An International Space Station school contact has been planned with participants at The Mariner's Museum, Newport News, VA on 02 May. The event is scheduled to begin at approximately 16:14 UTC. The duration of the contact is approximately 9 minutes and 30 seconds. The contact will be a telebridge between OR4ISS and IK1SLD. The contact should be audible over Italy and adjacent areas. Interested parties are invited to listen in on the 145.80 MHz downlink. The contact is expected to be conducted in English.
The Mariners' Museum is a non-profit museum with a mission to "educate, engage, and inspire people around the globe to embrace the rich and diverse maritime world." We do this through exhibitions and programming including lectures, in-house and outreach school classes, and educational programs presented via Interactive videoconferencing. We are thrilled to connect with the International Space Station as this connection continues the story of exploration, carrying it from the sea to the stars. Our goal is for students across the country to see that the exploration of mankind is ongoing, and can be part of their story as well.
Participants will ask as many of the following questions as time allows:
1. What is the most important piece of technology at the space station?
2. Do you get homesick?
3. The early explorers explored to find quicker routes to Asia, what are
scientists hoping to find?
4. When was the last time explorers found something new?
5. How do the astronauts continue to have a constant flow of oxygen?
6. How do you find your way- (thinking the use of an astrolabe vs. what you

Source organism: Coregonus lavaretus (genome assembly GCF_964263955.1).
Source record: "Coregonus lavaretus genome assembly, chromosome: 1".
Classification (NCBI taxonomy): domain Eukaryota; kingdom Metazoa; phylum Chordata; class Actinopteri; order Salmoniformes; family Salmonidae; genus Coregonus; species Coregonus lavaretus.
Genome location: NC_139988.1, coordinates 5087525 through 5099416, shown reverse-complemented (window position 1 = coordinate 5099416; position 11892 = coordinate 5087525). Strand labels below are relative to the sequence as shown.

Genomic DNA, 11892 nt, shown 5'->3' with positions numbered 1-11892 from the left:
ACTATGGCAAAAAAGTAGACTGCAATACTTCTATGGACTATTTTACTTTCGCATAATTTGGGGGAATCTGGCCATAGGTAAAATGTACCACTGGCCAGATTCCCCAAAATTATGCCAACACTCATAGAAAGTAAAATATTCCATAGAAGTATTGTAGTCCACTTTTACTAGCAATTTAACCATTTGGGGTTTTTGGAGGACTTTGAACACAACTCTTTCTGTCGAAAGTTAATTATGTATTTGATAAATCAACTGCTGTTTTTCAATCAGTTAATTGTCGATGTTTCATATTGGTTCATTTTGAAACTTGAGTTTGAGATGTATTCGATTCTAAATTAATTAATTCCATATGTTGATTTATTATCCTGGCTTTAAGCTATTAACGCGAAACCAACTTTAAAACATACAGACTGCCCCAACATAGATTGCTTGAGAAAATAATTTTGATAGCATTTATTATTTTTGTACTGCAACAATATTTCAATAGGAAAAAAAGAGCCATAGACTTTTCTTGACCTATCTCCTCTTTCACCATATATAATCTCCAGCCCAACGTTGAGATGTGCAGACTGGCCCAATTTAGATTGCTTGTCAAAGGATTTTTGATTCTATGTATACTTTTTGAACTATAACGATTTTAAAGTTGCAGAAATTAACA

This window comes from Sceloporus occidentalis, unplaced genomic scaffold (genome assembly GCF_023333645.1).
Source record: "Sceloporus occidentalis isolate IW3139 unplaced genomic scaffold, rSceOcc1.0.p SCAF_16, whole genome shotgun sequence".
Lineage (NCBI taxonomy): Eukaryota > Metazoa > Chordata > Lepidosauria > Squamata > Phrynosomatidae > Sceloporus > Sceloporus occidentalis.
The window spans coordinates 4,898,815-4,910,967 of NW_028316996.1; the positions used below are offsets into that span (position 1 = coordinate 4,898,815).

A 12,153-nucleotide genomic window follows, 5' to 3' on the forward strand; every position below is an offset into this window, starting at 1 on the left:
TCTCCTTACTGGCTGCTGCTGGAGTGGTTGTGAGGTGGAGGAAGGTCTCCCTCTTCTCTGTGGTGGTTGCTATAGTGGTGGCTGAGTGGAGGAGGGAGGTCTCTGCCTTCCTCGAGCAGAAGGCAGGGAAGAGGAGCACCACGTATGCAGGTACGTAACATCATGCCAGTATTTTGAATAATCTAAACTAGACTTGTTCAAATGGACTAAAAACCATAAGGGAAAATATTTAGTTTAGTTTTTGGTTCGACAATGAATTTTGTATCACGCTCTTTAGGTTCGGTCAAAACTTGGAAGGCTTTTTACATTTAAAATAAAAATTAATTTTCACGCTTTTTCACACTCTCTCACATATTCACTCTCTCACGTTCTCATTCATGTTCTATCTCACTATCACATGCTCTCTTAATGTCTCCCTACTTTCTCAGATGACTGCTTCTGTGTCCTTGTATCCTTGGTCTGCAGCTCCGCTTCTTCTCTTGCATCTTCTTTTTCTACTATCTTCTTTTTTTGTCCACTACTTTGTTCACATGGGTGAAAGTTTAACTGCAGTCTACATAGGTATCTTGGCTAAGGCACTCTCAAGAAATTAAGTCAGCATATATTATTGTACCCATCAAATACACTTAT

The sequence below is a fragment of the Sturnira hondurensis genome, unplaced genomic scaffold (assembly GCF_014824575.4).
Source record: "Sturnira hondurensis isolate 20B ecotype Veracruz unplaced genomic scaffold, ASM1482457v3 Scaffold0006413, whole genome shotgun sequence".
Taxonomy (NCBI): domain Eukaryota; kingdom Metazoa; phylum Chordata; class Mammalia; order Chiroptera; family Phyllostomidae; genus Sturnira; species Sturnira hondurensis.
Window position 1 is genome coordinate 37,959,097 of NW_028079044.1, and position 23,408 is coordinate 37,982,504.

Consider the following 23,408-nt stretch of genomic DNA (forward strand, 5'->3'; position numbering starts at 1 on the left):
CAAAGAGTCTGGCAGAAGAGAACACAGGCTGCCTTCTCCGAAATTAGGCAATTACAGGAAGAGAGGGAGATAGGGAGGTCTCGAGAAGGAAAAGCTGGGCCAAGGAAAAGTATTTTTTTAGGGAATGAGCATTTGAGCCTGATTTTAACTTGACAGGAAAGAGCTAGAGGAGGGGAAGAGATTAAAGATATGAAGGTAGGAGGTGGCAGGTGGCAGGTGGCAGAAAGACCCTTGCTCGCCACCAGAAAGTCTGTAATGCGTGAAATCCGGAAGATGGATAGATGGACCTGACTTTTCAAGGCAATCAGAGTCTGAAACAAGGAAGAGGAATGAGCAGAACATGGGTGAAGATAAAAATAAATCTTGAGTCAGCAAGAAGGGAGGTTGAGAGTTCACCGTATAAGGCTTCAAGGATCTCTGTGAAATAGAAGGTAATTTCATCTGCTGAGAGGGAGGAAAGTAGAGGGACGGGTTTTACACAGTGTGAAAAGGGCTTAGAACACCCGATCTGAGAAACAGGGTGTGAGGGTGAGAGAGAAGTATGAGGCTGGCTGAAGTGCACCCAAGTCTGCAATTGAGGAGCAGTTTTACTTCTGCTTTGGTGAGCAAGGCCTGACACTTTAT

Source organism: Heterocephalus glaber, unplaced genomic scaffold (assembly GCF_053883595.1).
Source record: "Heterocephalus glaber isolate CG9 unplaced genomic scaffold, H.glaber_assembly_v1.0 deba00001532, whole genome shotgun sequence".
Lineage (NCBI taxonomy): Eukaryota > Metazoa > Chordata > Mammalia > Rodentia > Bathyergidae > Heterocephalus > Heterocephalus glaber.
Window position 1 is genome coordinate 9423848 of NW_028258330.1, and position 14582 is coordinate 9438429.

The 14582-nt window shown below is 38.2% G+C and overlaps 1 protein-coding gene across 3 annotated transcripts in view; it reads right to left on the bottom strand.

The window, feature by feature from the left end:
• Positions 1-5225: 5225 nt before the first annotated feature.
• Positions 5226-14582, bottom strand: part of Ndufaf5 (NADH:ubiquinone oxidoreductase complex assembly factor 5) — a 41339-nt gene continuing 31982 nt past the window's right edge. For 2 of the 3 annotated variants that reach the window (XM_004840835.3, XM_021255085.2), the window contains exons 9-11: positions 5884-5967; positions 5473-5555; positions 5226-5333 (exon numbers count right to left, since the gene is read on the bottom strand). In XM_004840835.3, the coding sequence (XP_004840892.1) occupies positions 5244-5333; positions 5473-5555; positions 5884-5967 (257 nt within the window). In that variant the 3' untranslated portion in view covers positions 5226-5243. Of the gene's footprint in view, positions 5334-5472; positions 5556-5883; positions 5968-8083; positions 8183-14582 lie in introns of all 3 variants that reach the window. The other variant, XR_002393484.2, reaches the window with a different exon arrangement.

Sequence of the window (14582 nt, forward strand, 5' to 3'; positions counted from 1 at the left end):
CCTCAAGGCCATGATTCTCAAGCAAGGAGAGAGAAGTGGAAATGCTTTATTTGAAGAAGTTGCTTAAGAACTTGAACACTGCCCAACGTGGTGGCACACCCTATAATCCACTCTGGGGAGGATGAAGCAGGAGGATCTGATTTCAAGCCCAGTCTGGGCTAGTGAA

7. Where are you located? What can you see from there?
8. How do you know where things like stars and planets are without the help
9. Why is it so important to explore space?
10. How does the journey compare to that of the original explorers? In terms
of travel time, distance, and conditions?
11. How many days do you stay there (in space)?
12. How will space look different in the 22nd century?
13. Have you found a world besides Earth that we can breathe on?
14. How do the astronauts get on and off the International Space Station?
15. What does it feel like to be in space?
16. How long does it take to get there from Earth?
17. How far have you explored space?
18. Where is the closest Galaxy?
19. Are you looking for other life forms in space?
20. How long till we have mastered space travel to the point that it will be
open to the general public?
21. How many other galaxies are out there?
22. Are you going to send people to Mars?
23. Do you think that humans will ever make something that can fly into the
24. What is the most interesting planet you have explored and why?
25. What is your favorite thing about space?
26. If it is extremely dangerous to explore space, why would you do it?
27. Is it possible to land a space shuttle on Mars with people in it? How
long would it take?
28. What is currently the biggest meteorite in space?
Information about the upcoming ARISS contacts can be found at http://www.ariss.org/upcoming.htm#NextContact.
Next planned event(s):
1. Farnsworth Aerospace PK-8 Magnet School, St. Paul, MN, direct via
Mon, 7 May 2012, 16:14 UTC
ARISS is an international educational outreach program partnering the participating space agencies, NASA, Russian Space Agency, ESA, CNES, JAXA, and CSA, with the AMSAT and IARU organizations from participating countries.
ARISS offers an opportunity for students to experience the excitement of Amateur Radio by talking directly with crewmembers on-board the International Space Station. Teachers, parents and communities see, first hand, how Amateur Radio and crewmembers on ISS can energize youngsters' interest in science, technology, and learning. Further information on the ARISS program is available on the website http://www.ariss.org/ (graciously hosted by the Radio Amateurs of Canada).
Thank you & 73,
David - AA4KN